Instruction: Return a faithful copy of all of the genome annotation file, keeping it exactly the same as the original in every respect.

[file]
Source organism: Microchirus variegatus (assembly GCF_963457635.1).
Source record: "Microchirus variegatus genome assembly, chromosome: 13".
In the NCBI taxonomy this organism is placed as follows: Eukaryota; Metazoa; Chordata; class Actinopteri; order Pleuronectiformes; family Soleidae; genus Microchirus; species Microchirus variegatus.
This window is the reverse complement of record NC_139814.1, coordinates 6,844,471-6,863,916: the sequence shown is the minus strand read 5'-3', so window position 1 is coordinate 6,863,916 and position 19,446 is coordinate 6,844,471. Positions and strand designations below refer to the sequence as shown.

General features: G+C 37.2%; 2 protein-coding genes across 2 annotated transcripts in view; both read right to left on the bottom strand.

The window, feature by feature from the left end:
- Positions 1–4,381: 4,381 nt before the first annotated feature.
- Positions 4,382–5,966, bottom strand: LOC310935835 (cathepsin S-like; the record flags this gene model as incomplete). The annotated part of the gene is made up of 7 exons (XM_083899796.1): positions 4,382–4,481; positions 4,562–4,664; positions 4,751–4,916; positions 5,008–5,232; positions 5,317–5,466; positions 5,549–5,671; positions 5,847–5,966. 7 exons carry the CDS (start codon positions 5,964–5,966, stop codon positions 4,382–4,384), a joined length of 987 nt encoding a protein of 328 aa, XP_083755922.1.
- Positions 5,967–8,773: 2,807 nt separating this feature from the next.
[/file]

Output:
Source organism: Microchirus variegatus (assembly GCF_963457635.1).
Source record: "Microchirus variegatus genome assembly, chromosome: 13".
In the NCBI taxonomy this organism is placed as follows: Eukaryota; Metazoa; Chordata; class Actinopteri; order Pleuronectiformes; family Soleidae; genus Microchirus; species Microchirus variegatus.
This window is the reverse complement of record NC_139814.1, coordinates 6,844,471-6,863,916: the sequence shown is the minus strand read 5'-3', so window position 1 is coordinate 6,863,916 and position 19,446 is coordinate 6,844,471. Positions and strand designations below refer to the sequence as shown.

General features: G+C 37.2%; 2 protein-coding genes across 2 annotated transcripts in view; both read right to left on the bottom strand.

The window, feature by feature from the left end:
- Positions 1–4,381: 4,381 nt before the first annotated feature.
- Positions 4,382–5,966, bottom strand: LOC310935835 (cathepsin S-like; the record flags this gene model as incomplete). The annotated part of the gene is made up of 7 exons (XM_083899796.1): positions 4,382–4,481; positions 4,562–4,664; positions 4,751–4,916; positions 5,008–5,232; positions 5,317–5,466; positions 5,549–5,671; positions 5,847–5,966. 7 exons carry the CDS (start codon positions 5,964–5,966, stop codon positions 4,382–4,384), a joined length of 987 nt encoding a protein of 328 aa, XP_083755922.1.
- Positions 5,967–8,773: 2,807 nt separating this feature from the next.